Parshat Yayishlach: Communication- The Key to Intimacy.
By Sherrie B. Miller
“And Yaakov commanded his messengers saying: This is what you should say to my master
to Aisav. This is what your servant Yaakov said: with Lavan I have dwelt and have
been delayed until now.” (breishit 32:5)
HaRav Zelig Pliskin, in his book “Growth through Torah”, quotes the Ohr Hachayim
who explains that the added details given by Yaakov to his brother are intended
to infuse a sense of brotherly love into their unfortunately strained relationship.
Sharing one’s personal and innermost feelings as well as expressing the ups and
downs of one’s life creates a special closeness and emotional bond between people.
“The three most important words for a successful relationship are communication,
communication, and communication.” Increasing the level of intimacy in a relationship
will depend on the quality of one’s styles, patterns and skills in communication.
Good communication is comprised both of the ability to express oneself by putting
one’s feelings into words, and by the skill of active listening, not just hearing
but understanding what the other is saying and lies beyond the words.
Unfortunately, men have been trained by society to inhibit their emotions for fear
of being labeled “sissies” or “effeminate”. Modern research cited by renowned psychologist
and author, John Gray, asserts that the apparent difference in communication styles
between men and women is simply a result of the way our brains are wired. Men are
more fact/information and solution oriented, while women have a greater capacity
to think and feel simultaneously.
Women have been taught by their mothers that if you want a guy to be interested
in you, be interested in him. So women tend to ask many questions on dates, trying
to uncover the depth of the person sitting opposite them, while guys do all the
talking. She thinks that he is “full of himself” and he thinks: “she has nothing
to say.” This can wreak havoc in the early stages of dating leading to termination
of the relationship even before it begins. Awareness of these natural physiological
differences can alleviate many doubts and uncertainties that develop in the early
stages of dating as a result of misunderstanding.
“We were born with two ears and one mouth. That ought to tell us something.” (Bits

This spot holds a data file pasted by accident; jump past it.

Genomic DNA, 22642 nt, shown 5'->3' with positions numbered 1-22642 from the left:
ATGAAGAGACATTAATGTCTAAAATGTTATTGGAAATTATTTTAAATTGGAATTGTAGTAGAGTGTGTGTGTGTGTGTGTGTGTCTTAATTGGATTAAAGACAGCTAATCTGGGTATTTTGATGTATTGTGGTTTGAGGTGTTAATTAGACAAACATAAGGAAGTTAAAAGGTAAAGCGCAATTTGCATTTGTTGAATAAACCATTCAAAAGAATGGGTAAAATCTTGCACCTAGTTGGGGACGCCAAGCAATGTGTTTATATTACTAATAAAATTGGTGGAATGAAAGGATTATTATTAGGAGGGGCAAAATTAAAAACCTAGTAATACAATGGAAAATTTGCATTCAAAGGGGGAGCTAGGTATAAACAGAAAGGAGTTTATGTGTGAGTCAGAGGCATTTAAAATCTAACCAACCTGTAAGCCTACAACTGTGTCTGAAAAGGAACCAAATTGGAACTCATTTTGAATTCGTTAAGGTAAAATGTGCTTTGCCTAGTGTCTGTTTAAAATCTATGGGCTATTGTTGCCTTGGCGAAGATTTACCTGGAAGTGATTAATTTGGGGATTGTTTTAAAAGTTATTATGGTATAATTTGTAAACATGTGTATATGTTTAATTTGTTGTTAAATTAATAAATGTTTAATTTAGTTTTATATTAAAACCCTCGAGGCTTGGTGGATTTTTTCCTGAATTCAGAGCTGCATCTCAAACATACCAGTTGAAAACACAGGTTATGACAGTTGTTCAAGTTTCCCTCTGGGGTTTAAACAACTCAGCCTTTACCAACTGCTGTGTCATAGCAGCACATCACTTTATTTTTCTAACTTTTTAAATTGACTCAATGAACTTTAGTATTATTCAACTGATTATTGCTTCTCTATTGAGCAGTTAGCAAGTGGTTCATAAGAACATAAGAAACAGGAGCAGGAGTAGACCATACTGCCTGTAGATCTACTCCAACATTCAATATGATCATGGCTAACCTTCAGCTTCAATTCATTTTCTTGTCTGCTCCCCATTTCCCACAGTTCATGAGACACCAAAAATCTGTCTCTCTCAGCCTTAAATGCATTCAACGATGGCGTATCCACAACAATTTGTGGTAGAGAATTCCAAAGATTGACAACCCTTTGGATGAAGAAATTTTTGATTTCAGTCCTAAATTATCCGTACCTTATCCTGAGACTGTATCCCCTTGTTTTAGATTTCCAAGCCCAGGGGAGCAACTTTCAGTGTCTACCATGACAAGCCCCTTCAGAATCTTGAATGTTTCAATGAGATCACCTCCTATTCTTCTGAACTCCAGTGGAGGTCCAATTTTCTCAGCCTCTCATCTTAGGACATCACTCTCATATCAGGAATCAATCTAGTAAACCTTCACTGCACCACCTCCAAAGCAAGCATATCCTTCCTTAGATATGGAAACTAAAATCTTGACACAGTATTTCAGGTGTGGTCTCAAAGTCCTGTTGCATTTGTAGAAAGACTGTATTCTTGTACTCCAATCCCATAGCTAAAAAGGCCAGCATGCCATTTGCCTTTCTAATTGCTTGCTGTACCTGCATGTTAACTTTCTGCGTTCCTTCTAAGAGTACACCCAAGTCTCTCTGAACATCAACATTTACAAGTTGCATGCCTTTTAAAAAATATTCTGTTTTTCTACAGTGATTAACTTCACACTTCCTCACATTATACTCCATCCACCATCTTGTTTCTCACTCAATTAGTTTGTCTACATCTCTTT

and Pieces 1997). Usually, we prefer and find it easier to speak than to listen.
Listening seems to take more effort. It is being in a state of temporary and complete
identification with another human being, in other words, attempting to be “in his
shoes.” Since, we are naturally an egocentric species, this is a most difficult
thing to do. It requires putting my-self aside and “holding” an-other person within
Often in dating, we are impressed with the bubbly, talkative type; yet we fail to
take note of their capacity to listen beyond the words, to the feelings and sentiments
behind the words. For intimacy to be achieved there must be a desire to uncover
the “golden nuggets” embedded within each of us by engaging in deep and meaningful
conversations that evoke genuine emotions. Superficial, light conversations will
not give us a true reading of compatibility even though they seem to flow effortlessly.
(For additional practical tools on active listening, refer to my article: The Art
The three most common styles of communication are “passive”, “aggressive” and “assertive”
corresponding to sardines, sharks and dolphins. Dolphins or assertiveness represent
the preferred “golden path” for its high level of efficacy. When two people can
express what they would like and what they need in a deferential way, then they
achieve a win-win outcome and nurture a vital and growing relationship.
Finally, by paraphrasing the sender’s message to ensure that he/she was understood
will alleviate misunderstandings and enable both receiver and sender to feel comfortable
and satisfied in their ability to communicate meaningfully.
Communication is a skill that can and must be learned and practiced in order to
build a loving and successful relationship!
Sherrie B. Miller is a Jewish matchmaker on SawYouAtSinai
and a dating coach in Jerusalem. She received her counseling degree from the Michlala
in Jerusalem and an M.A. in Jewish Education from Touro College. Sherrie is certified
by Midreshet Emunah and is accredited by the Rabbanut of Israel, to be a pre-marital
couple’s counselor and Kallah teacher.
This Jewish Dating Column is brought to you by SawYouAtSinai, the Jewish Matchmaking
service. Articles are often written by Jewish matchmakers, to help Jewish singles